As New Mexico’s economy slowly recovers, the state regains its ability to responsibly finance important construction and other public-works projects across the state.
The Legislature is poised to ensure that our limited tax dollars for these projects go first to complete a backlog of unfinished projects and then to fully fund new projects. The Legislature will also be mindful to approve funding only for those new projects that will keep serving New Mexicans long after the money borrowed for the project is paid back and only those that are necessary. There is no need to replace solid older buildings just because they are old.
Legislators and the governor have joined forces to abandon the haphazard process of funding capital outlay projects a little bit at a time and with minimal thought as to how each project fits into the state’s infrastructure strategic plan. Instead, we are committed to responsibly pay for and complete projects that improve the overall health, safety and welfare of New Mexicans.
The state and local governments should review current strategic plans and proceed cautiously when considering planning and design funding because that triggers huge construction and operating costs that taxpayers are not always able to maintain.
Some capital outlay projects are funded by state-issued bonds, which essentially are loans the state takes out and repays with severance-tax revenue. New Mexico is fairly unique in that the state has oil and natural gas reserves that allow us to use tax revenue from those commodities to repay the loans used to finance construction projects. Other projects are financed by general-obligation bonds — loans the state takes out that are repaid by property taxes — and the Legislature will work to limit the amount of those loans to a level that will not result in an increase in property taxes.
We must use these valuable resources wisely.
Putting public health, safety and education first
Continuing our work toward fully funding projects that have not been completed helps ensure that these dormant projects do not cost us more in the long run because we have allowed a partially finished project to deteriorate. Funding new projects and purchases that will outlive the life of the typical 10-year loan ensures that state taxpayers will pay off the loan long before the project or purchase is obsolete.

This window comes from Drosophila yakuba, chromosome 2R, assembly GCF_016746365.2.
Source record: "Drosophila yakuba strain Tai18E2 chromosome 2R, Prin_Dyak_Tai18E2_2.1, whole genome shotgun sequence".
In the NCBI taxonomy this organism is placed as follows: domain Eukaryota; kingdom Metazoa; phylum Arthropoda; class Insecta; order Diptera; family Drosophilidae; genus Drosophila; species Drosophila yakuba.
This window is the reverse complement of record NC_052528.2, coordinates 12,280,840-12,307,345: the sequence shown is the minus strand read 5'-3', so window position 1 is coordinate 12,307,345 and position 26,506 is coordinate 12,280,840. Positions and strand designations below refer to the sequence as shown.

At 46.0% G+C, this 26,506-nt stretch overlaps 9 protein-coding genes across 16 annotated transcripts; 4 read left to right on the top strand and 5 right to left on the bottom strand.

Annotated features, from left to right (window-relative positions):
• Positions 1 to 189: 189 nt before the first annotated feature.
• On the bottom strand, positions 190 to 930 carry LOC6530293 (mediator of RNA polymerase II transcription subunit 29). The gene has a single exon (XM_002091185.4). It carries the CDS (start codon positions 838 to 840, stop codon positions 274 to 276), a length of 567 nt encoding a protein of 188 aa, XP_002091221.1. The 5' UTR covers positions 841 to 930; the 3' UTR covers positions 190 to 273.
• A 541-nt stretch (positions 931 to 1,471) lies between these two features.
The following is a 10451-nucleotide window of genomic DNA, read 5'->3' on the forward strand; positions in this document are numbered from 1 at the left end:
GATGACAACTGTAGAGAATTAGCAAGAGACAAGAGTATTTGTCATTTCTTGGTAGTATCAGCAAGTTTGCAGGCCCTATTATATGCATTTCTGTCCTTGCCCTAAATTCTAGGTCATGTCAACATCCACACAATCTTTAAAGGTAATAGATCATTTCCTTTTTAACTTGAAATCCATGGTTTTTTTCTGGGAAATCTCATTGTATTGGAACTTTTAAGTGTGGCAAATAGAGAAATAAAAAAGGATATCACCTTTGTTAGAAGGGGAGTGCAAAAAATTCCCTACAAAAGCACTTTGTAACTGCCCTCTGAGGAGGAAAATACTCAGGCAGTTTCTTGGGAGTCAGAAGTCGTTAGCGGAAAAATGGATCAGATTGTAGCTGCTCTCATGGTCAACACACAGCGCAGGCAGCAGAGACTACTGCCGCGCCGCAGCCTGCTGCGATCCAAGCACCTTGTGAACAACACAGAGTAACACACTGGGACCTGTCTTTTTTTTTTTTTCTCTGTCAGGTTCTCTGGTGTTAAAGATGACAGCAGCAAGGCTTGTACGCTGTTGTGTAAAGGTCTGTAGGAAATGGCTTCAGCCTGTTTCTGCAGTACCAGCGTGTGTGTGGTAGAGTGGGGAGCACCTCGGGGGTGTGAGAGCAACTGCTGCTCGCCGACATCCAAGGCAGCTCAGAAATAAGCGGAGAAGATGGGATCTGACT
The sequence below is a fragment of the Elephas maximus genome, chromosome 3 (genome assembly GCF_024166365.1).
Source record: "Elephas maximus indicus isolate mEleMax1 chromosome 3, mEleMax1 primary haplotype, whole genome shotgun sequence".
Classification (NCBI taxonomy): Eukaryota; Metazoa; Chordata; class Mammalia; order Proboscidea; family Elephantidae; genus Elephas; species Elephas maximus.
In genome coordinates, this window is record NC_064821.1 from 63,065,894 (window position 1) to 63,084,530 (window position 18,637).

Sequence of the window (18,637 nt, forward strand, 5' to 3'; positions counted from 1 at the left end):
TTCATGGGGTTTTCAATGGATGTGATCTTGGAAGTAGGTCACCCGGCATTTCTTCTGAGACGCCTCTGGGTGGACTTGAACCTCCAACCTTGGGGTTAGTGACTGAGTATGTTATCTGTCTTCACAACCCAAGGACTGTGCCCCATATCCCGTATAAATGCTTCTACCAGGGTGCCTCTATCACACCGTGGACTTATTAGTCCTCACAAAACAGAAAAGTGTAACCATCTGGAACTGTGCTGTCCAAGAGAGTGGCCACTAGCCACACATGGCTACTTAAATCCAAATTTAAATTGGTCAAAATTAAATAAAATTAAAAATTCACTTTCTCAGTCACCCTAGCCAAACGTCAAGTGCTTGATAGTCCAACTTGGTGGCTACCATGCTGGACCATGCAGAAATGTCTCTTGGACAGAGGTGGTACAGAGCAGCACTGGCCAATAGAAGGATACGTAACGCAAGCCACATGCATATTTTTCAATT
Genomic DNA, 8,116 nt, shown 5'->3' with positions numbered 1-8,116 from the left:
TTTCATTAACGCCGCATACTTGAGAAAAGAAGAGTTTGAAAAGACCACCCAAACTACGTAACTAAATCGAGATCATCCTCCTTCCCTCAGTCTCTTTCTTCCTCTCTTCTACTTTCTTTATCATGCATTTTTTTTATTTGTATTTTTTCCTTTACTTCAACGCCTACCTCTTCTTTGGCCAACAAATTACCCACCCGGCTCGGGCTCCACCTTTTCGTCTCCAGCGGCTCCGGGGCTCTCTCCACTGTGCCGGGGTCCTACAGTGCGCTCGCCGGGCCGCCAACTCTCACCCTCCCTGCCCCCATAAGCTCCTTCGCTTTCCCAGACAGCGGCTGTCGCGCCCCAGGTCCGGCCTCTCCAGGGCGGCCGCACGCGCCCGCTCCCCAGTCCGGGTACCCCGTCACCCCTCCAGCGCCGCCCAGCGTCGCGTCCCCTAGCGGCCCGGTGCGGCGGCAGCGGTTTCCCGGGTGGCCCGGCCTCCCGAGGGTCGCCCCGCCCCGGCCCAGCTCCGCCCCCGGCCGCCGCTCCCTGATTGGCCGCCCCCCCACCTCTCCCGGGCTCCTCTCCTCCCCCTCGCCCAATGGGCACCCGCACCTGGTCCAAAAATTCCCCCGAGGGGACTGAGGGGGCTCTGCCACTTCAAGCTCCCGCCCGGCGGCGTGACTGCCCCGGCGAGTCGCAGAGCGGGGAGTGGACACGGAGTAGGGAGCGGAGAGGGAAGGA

A typical consumer would not take out a 10-year loan to buy a car that may only last five years, and the state should not do that either.
Additionally, projects that help ensure the public welfare and safety — such as dam restoration projects to improve domestic water sources, control silt and bring water to New Mexico’s agricultural households — must be given priority. Public health, safety and education projects must be put ahead of projects that may be nice to do but are not necessary. The Legislature recognizes the difference between what the state “wants” and what the state “needs.
Our economy cannot grow to its full potential if we continue a piecemeal approach to infrastructure investment. We should follow the lead of surrounding states that have made substantial investments in large projects, such as water distribution centers, that spur economic growth. We must also be mindful to fairly divide our general-obligation bonding capacity among New Mexico’s four-year and two-year educational institutions. Our entire higher education system works seamlessly to prepare young New Mexicans for the work force, and the entire system deserves our financial support.
Ensuring that communities and constituents are heard
We are in the process now of reviewing the billions of dollars of requests we have collectively made against these criteria, and we will be working with each other to combine our requests so that unfinished projects can be completed and new projects will be fully funded. It is this involvement by individual legislators that ensures that our respective communities’ and constituents’ concerns are heard in Santa Fe. That is a part of the process that will not and should not be lost.
The state continues to closely monitor the progress being made on capital outlay projects across the state.
At the same time, it is our commitment to improving the process and continuing the progress we have made that will ensure that the benefits of New Mexico’s severance-tax revenue will continue to serve the state’s residents long after oil and gas resources are gone.